A Flexible Directory Rises

JumpCloud is the Key

Thankfully, we’re a long way from 1999. A flexible directory, JumpCloud® Directory-as-a-Service®, has emerged to provide the benefits of SaaS to the directory. No longer do you need to pay huge upfront costs just to implement a directory. Now, with the power of the cloud, admins can manage their users and virtually all the tools they decide to use from a single console. Anywhere there is a network connection, True Single Sign-On™ provides users access to pretty much everything they use including both legacy and web applications via LDAP and SAML respectively. JumpCloud streamlines SSH key management for all your cloud infrastructure as well, and you can even protect your network with RADIUS. Again, all this and more can be accessed with one identity, making life easier for both IT admins and their users.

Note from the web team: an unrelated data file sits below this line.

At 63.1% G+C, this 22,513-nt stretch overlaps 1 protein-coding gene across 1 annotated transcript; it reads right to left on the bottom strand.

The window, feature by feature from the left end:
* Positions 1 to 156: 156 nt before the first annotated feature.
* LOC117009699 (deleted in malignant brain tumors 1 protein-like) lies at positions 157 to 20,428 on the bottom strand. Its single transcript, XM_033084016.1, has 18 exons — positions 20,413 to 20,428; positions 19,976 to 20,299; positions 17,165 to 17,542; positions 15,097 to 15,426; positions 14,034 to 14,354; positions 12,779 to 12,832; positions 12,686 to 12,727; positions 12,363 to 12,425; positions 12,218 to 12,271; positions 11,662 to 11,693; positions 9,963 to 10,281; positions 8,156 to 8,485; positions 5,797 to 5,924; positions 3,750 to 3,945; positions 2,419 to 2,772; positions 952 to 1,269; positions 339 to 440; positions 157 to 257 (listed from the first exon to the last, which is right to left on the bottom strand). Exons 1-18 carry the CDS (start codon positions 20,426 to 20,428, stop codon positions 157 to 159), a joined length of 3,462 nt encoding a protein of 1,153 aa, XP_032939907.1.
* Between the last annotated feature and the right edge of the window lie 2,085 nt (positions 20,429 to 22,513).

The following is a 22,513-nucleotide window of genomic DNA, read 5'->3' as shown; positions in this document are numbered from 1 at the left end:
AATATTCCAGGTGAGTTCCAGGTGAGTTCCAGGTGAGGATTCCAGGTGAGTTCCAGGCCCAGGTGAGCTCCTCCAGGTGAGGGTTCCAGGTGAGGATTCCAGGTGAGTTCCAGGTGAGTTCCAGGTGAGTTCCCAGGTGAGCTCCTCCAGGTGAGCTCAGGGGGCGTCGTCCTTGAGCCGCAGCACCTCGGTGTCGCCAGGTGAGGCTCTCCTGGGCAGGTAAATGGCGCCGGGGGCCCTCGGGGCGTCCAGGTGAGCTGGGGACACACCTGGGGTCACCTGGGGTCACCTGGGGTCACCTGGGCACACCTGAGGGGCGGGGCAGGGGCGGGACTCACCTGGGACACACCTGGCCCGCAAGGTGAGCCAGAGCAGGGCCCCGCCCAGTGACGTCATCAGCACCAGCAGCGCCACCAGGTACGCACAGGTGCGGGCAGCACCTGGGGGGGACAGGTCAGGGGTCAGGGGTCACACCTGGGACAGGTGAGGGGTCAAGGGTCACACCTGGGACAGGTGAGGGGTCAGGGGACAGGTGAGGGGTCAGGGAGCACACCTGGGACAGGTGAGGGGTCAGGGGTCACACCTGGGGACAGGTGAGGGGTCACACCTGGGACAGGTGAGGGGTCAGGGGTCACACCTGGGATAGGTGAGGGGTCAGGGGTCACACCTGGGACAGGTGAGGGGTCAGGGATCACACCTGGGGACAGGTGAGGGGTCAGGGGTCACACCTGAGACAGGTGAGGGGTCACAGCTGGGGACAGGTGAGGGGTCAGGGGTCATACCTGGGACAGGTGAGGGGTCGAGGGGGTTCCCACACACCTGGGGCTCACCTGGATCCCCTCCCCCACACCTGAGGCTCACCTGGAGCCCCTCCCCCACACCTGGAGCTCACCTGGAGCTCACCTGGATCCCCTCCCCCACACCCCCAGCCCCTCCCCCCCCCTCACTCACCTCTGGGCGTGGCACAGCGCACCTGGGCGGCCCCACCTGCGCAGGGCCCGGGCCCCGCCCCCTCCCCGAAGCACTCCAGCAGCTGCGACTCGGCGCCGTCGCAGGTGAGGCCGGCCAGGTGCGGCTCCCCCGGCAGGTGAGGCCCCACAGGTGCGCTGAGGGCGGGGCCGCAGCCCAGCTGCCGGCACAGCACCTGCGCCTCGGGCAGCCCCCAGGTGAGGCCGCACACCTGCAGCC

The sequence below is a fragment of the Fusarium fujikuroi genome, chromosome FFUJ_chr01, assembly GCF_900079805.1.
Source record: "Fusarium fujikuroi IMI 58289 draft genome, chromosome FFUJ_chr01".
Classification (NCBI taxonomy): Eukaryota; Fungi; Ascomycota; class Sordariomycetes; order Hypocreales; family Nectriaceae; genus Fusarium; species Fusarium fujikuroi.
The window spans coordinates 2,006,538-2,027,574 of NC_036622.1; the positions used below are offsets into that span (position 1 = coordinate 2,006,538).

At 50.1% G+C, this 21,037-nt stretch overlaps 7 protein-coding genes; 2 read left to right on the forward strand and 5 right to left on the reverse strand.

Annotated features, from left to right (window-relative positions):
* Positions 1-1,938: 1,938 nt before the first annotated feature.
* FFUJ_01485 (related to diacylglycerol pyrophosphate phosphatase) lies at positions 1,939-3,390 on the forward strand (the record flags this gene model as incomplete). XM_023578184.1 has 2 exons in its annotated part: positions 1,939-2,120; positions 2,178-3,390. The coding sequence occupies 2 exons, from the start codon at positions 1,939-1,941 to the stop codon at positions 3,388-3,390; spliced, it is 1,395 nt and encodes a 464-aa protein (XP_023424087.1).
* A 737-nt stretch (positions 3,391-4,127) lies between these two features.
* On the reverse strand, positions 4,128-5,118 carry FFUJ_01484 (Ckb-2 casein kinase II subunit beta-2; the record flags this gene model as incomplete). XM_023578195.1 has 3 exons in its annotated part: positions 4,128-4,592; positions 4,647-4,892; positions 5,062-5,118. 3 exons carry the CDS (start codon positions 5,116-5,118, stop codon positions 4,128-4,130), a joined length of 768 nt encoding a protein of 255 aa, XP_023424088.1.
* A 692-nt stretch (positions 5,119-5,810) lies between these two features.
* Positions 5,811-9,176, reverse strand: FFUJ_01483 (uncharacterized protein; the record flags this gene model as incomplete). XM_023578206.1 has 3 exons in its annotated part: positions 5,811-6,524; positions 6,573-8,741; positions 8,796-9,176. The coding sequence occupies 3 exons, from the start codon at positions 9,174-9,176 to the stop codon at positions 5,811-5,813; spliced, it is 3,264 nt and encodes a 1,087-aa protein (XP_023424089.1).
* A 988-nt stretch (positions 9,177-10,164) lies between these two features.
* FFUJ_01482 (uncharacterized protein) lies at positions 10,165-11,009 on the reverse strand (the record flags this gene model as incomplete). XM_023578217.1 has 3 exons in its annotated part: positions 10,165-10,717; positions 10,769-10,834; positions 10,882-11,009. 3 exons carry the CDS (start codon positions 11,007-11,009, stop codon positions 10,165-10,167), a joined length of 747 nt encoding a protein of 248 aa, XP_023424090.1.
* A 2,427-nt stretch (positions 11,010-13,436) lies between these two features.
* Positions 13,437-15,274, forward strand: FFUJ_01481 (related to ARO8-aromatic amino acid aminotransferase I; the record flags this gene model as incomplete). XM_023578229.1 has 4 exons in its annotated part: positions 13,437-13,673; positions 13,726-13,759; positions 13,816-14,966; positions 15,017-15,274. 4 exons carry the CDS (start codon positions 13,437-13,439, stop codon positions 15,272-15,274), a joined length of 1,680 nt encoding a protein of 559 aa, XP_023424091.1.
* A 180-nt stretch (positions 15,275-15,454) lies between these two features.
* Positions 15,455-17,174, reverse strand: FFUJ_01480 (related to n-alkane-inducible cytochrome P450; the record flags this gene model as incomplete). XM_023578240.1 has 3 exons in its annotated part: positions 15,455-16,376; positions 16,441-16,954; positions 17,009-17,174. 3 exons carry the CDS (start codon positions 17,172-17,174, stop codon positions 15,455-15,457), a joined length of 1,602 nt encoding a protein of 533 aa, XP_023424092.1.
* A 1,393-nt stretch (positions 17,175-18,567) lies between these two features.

If you’re interested in hearing more benefits of a cloud-based, flexible directory, feel free to give us a shout. We would love to discuss how our SaaS directory solution can step in and help you manage your systems, applications, files, networks, and more. If you use the product to see it in action, sign up for a free account today. Our free account requires no credit card to use and allows you to manage 10 users for free, forever. Once you’ve signed up, check out our Knowledge Base for helpful information to get the most out of your account.

Ryan Squires

Ryan Squires is a content writer at JumpCloud, a company dedicated to connecting users to the IT resources they need securely and efficiently. He has a degree in Journalism and Media Communication from Colorado State University.